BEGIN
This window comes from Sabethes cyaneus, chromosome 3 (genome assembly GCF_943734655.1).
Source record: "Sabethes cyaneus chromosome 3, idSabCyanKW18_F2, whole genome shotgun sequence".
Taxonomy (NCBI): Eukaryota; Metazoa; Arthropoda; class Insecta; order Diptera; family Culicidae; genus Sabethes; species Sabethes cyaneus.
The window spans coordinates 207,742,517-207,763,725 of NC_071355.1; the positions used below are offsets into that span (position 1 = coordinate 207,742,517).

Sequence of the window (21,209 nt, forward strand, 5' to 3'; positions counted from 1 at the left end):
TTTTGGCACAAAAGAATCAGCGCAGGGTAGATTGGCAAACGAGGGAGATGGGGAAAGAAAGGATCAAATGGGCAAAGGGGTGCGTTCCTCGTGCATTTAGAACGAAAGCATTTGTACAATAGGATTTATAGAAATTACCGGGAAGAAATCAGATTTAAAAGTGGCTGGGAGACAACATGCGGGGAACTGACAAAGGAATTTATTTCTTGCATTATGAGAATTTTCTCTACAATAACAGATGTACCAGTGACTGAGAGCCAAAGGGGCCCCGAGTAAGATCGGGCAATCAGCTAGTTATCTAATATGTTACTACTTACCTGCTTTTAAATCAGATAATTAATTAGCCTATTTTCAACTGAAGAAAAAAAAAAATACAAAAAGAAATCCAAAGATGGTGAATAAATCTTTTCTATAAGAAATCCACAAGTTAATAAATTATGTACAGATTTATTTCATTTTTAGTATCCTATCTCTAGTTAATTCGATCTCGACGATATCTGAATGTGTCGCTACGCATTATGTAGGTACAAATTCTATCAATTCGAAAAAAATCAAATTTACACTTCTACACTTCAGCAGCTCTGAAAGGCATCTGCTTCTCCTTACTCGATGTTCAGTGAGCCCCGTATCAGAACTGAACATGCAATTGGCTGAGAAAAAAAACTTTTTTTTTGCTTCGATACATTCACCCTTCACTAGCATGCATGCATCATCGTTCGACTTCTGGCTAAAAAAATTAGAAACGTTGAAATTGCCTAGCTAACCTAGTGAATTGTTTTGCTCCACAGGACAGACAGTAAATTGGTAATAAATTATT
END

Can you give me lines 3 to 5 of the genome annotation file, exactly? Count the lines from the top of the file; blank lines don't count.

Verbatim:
Taxonomy (NCBI): Eukaryota; Metazoa; Arthropoda; class Insecta; order Diptera; family Culicidae; genus Sabethes; species Sabethes cyaneus.
The window spans coordinates 207,742,517-207,763,725 of NC_071355.1; the positions used below are offsets into that span (position 1 = coordinate 207,742,517).

Sequence of the window (21,209 nt, forward strand, 5' to 3'; positions counted from 1 at the left end):